#2 — Deion Sanders, Florida State; Charles Woodson, Michigan

It’s no coincidence that two of the best defensive backs the world has ever seen both wore №2 in college. While at Florida State, the legend of “Prime Time” was born. Sanders blanketed wide receivers and pranced past defenders whenever he touched the ball. In Tallahassee, he became a two-time consensus All-American and a Jim Thorpe Award winner in 1988.

Honorable mention: Cam Newton, Willis McGahee, Johnny Manziel, Tim Couch

#3 — Joe Montana, Notre Dame

Before Montana was given the nickname Joe Cool, he was the man on campus in South Bend. In 1977, Montana led the Fighting Irish to a national championship over the then №1 team in the country, the Texas Longhorns. Montana gave up his prominent №3 jersey when he was drafted by the San Francisco 49ers, but his impact donning №3 will never be forgotten.

Honorable mention: Keyshawn Johnson, Carson Palmer


#4 — Plaxico Burress, Michigan State

Plaxico ruined my childhood for what he did to Ohio State in 1998. Under Nick Saban, Burress set the Big Ten and college football world on fire at MSU. Standing at 6–5, he presented a matchup problem for any defensive back in his way. With the combination of his size and speed, no record was safe as he tormented defenses each and every Saturday. In his last season in East Lansing, he broke the school single-season record with 66 receptions to go along with 1,142 yards 12 touchdowns, which led to him being named an All-American.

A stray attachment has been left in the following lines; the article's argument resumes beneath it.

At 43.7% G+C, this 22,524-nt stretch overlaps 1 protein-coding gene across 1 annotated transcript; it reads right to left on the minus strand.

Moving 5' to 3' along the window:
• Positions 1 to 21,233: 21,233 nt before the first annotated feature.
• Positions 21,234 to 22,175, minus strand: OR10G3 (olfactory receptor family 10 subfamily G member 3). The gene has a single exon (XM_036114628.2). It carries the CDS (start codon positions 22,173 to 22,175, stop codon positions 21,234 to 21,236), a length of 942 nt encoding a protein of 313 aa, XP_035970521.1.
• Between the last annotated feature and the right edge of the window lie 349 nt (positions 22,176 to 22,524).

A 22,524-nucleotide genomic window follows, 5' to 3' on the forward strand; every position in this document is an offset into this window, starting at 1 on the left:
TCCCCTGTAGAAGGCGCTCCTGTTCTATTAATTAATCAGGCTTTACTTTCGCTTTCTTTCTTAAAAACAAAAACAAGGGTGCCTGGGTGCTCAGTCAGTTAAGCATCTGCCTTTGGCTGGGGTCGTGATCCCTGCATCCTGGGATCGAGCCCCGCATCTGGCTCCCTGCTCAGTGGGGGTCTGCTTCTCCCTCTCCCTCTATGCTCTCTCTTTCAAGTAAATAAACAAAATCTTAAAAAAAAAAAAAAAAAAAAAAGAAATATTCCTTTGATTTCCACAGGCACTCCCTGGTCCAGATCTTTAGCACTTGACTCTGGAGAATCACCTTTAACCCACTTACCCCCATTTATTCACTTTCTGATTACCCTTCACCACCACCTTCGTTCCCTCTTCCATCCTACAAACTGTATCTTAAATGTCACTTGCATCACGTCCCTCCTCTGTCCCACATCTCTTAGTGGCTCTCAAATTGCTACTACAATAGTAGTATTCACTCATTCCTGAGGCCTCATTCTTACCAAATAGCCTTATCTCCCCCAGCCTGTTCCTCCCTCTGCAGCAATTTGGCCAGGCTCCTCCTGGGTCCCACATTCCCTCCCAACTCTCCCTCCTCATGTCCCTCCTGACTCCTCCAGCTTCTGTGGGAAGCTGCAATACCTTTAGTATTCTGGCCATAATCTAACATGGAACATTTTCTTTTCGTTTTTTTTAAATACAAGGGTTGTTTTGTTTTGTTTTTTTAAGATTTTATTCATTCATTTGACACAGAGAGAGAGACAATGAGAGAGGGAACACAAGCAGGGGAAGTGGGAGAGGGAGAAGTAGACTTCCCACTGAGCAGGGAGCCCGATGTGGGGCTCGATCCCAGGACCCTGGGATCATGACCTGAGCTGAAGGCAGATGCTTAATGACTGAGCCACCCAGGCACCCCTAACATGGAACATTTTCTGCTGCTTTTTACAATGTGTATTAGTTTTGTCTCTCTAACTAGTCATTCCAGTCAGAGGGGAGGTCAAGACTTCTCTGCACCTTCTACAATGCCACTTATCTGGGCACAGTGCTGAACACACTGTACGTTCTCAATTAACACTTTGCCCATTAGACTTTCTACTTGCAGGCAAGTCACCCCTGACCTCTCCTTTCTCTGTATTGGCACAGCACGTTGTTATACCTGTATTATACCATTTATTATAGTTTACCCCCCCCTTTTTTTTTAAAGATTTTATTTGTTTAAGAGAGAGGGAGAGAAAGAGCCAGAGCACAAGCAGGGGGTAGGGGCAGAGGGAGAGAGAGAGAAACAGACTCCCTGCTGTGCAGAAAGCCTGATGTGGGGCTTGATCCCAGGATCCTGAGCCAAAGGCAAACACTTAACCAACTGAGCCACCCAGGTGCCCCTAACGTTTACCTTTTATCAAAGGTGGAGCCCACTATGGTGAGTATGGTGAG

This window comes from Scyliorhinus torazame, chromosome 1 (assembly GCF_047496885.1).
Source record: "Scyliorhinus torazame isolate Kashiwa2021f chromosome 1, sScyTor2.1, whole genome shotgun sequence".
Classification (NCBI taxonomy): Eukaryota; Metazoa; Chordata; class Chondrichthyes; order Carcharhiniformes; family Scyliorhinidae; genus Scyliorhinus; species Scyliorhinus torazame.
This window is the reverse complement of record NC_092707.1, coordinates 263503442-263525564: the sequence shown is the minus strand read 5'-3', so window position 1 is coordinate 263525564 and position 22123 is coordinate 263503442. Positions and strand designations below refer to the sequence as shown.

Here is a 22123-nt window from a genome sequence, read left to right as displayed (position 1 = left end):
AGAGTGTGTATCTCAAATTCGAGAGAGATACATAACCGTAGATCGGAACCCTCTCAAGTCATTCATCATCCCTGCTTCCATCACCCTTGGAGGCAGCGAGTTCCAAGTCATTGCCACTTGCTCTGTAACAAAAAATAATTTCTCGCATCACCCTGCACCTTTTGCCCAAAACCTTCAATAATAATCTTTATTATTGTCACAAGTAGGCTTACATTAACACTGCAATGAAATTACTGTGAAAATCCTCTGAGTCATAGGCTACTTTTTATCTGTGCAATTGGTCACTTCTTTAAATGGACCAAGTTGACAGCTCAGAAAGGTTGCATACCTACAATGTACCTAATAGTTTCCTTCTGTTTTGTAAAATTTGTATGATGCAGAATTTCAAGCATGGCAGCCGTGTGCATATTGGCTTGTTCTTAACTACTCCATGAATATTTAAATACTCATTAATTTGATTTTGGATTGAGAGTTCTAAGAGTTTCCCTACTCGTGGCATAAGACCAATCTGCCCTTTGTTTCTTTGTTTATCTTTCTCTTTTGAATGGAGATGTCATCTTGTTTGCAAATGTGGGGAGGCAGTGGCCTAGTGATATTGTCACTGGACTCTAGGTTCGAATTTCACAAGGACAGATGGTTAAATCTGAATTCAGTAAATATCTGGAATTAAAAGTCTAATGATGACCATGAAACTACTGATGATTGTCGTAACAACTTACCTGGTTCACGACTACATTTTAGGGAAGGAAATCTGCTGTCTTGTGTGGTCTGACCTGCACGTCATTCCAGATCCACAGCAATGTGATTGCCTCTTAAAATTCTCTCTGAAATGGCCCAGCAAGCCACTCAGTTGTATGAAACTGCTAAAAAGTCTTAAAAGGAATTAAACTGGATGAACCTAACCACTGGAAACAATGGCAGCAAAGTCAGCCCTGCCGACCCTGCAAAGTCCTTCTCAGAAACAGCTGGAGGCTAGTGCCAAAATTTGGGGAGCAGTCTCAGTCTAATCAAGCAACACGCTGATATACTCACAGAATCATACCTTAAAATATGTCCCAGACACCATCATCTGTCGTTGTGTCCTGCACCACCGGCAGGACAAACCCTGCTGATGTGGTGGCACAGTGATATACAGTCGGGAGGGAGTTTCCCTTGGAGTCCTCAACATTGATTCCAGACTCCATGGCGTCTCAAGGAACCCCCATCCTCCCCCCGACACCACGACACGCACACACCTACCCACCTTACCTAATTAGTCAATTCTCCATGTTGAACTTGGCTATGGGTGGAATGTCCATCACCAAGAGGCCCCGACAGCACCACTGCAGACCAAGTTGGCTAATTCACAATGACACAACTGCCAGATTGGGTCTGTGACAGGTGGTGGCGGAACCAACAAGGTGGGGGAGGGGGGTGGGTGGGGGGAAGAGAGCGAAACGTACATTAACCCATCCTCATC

Honorable mention: Terence Newman, Santonio Holmes, Brett Favre, Devin Hester

#5 — Reggie Bush, USC

Reggie Bush is the most electrifying college football player that I’ve ever seen, and it’s not even close. He was a highlight waiting to happen whenever he touched the ball. Ranking 10th in NCAA Division I-A history with 6,551 all-purpose yards is a testament to his versatile skill set. Although Bush and the Trojans came up short to win back-to-back titles, his 2005 season will go down in history as one of the best ever. He won the Heisman Trophy that season, even if the history books have been rewritten.

Honorable mention: Edgerrin James, Donovan McNabb, Jameis Winston, LaDainian Tomlinson

#6 — Jerome Bettis, Notre Dame